Voting Early but Not Often in Nashville
I cast my first primary vote early as a Tennessee resident today and I think my PJ Media colleague and friend Christian Adams of the Election Law Center would approve not only of my choices but, more importantly, how it was done.
What stood out for me was, unlike in my former state of California, where they don't ask for identification of any kind when you vote, Tennessee is one of only eight states to require a photo ID. (It also requires a voter registration card.)
Forget that such photo IDs are mandatory for all U.S. citizens and foreigners when they get on a plane, among literally dozens of activities, when it comes to voting this requirement is regarded as racist by our supposedly progressive friends.
Actually, as with so many "politically correct" assertions, the reverse is true. The implication behind this argument is that minority citizens — unlike the rest of us — are either too stupid or too lazy to obtain either driver's licenses or non-driver identity cards that are available gratis in every state in the union. How insulting and, to be blunt, racist.
It's also a not-so-subtle stratagem for manipulation. I know because I engaged in it. Back in the civil rights movement (1966), I was doing voter registration in South Carolina. We would bring cotton pickers in from the fields to register, many of whom, in those days, were illiterate. So we... I... would sign for them after their X and when asked which party they were registering for I would, naturally, fill in "Democrat" for them without even asking. What a despicable thing to do!
That was then, this is now, and I'm not filling in "Democrat" for anybody, especially myself. But that's, of course, what the Democrats are doing to this day in their great desire for people to register without documents (sound familiar?). They're not being charitable to those people. They're being charitable to themselves. They are today's slaveholders.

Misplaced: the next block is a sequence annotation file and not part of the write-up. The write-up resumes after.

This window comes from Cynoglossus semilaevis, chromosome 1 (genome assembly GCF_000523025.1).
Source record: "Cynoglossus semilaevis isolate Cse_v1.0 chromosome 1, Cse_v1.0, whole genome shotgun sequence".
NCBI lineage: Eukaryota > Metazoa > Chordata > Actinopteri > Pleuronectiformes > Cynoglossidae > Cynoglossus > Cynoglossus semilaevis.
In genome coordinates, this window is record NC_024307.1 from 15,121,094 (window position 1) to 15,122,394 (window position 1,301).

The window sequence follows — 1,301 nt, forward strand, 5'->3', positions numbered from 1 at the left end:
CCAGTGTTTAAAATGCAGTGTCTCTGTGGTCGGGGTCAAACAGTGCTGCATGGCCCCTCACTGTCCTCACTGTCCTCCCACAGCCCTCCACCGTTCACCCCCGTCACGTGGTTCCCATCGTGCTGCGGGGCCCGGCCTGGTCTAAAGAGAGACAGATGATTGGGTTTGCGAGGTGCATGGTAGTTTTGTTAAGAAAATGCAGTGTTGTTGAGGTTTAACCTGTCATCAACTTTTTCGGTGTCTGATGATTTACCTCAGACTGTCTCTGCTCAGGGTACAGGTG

Back to the experience of voting here in Nashville. It went pretty swiftly in the Belle Meade City Hall, but I was used to that. After I switched to the GOP, I could vote in a minute in my old district in the Hollywood Hills. Democrats had a line around the block.
Things are a bit different in Tennessee. Watching the candidate ads on TV you feel as if you've gone through a time warp. The gubernatorial candidates are all competing with each other in a contest for who backs Trump the most. Even Phil Bredesen, the Democrat ex-governor running against Marsha Blackburn for the Senate, doesn't entirely separate himself from the president in his ads, saying he agrees on North Korea but opposes the tariffs. (Wonder if that's changed since the EU announcement.)
A lot of local folks like Bredesen, especially since he's credited with bringing the Titans to Nashville, but I'm definitely sticking with Marsha. Bredesen may be a centrist, but he would be caucusing with Maxine and Company and that's enough to turn the Buddha into a homicidal maniac. Today's Democratic Party seems headed off to the left of the Labor Party of Albania.
In other contests, I voted for Beth Hartwell for governor, the ex-speaker of the Tennessee assembly credited with keeping the budget in line in a state that's done an estimable job in that regard.
I voted for Joseph Williams, an intelligent political newcomer I wrote about earlier, to replace her in the assembly.
I had breakfast with Williams and his campaign manager after I wrote the previous article and continue to be impressed with him. You hold your breath these days for anybody going into our politics. The best of them — like our "Mr. Smith" Devin Nunes, now Washington's Public Enemy No. 1 in this superb column by Kimberley Strassel — are destined to take more incoming in a week than most decent men and women should have to endure in a lifetime.
Where Williams will be in a few years will be interesting to see. Will he be the next Nunes or go the way of Robert Redford in The Candidate with its famous last line after winning: "Now what do I do?" I'm betting on the former, at least on a local level, but I wouldn't be surprised either if he ends up a private citizen again, like most of the best people in our country.
Roger L. Simon - co-founder of PJ Media and its CEO Emeritus - is also an author and screenwriter. Go follow him on Twitter @rogerlsimon before its corrupt management removes even more of his followers.